International comparisons of manufacturing productivity and unit labor cost trends

Source: U.S. Labor Department's Bureau of Labor Statistics

Jan 19, 2011

Manufacturing labor productivity decreased in 2009 in 12 of the 19 economies compared by the Bureau of Labor Statistics. The United States had the largest productivity increase, 7.7%, and Japan had the steepest productivity decline, -11.4%. For the first time, both output and hours in manufacturing declined in all 19 economies compared. In most economies, output declined by more than 10% and hours by more than 8%.

The trends in manufacturing for 2009 stand in contrast to the trends seen over the last 30 years. Between 1979 and 2009, labor productivity and output increased in all economies compared in this report. In addition, the average annual declines in hours in most economies over the last 30 years were smaller than the declines in hours from 2008 to 2009.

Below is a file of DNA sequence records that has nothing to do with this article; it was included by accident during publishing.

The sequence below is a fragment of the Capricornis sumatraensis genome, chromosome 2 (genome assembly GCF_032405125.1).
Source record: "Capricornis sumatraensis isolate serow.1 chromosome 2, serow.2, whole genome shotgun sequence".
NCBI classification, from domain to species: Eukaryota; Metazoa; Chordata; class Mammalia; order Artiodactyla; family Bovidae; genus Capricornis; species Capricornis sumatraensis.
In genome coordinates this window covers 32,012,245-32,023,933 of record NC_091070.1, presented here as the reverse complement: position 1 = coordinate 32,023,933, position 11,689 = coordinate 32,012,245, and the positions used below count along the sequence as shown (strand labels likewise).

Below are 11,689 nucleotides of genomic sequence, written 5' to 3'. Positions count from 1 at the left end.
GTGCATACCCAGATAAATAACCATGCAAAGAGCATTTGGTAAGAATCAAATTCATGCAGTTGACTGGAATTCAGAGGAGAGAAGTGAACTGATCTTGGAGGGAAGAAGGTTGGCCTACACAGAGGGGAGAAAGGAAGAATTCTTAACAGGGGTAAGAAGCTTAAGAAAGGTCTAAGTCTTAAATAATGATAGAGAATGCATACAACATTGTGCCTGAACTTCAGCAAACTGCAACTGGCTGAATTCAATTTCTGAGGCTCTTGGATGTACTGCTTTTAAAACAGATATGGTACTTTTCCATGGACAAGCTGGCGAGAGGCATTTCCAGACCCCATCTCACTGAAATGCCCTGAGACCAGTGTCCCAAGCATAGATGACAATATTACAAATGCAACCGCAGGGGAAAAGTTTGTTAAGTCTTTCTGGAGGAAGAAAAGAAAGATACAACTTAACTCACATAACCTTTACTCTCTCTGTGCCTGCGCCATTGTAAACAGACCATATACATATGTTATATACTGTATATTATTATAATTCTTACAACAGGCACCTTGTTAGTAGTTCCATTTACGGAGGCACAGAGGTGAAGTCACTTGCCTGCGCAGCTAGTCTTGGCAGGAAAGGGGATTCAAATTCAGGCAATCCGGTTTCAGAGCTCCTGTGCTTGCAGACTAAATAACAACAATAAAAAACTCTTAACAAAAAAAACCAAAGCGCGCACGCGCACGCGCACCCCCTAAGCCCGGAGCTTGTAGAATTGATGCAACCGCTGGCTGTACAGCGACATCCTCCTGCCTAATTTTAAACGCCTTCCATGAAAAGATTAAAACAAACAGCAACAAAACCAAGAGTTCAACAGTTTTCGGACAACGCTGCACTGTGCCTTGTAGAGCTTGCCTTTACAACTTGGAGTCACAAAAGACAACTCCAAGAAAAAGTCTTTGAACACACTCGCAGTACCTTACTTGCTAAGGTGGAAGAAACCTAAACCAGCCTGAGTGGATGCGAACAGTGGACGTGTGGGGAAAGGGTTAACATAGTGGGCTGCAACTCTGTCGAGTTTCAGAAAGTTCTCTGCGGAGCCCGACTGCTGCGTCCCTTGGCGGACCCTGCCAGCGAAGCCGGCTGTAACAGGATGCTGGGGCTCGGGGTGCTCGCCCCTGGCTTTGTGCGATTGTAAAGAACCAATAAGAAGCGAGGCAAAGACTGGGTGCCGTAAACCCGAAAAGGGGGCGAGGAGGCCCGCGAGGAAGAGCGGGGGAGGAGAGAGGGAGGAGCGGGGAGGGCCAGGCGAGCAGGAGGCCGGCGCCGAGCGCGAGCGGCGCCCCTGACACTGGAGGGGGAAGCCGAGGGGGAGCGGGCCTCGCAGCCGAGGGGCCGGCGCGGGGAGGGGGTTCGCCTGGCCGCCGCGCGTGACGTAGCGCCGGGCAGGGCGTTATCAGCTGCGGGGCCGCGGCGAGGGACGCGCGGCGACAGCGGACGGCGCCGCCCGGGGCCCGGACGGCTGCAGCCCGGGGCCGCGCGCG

Unit labor costs are the cost of labor input required to produce one unit of output and can be expressed either in national currency units or in U.S. dollars. Expressed in national currency units, manufacturing unit labor costs increased in all but 4 economies compared in 2009, with the largest increases in Germany and Finland. However, due to the strength of the U.S. dollar, which appreciated against all currencies except the Japanese yen, unit labor costs converted to U.S. dollars decreased in 12 of the foreign economies.

In 2009, U.S. manufacturing labor cost competitiveness declined relative to 10 economies because unit labor costs on a U.S. dollar basis decreased more in those economies than in the United States. U.S. labor cost competitiveness improved relative to the other 8 foreign economies. In Japan, a large increase in national currency unit labor costs and a strong yen combined to push unit  labor costs up more than 20% on a U.S. dollar basis.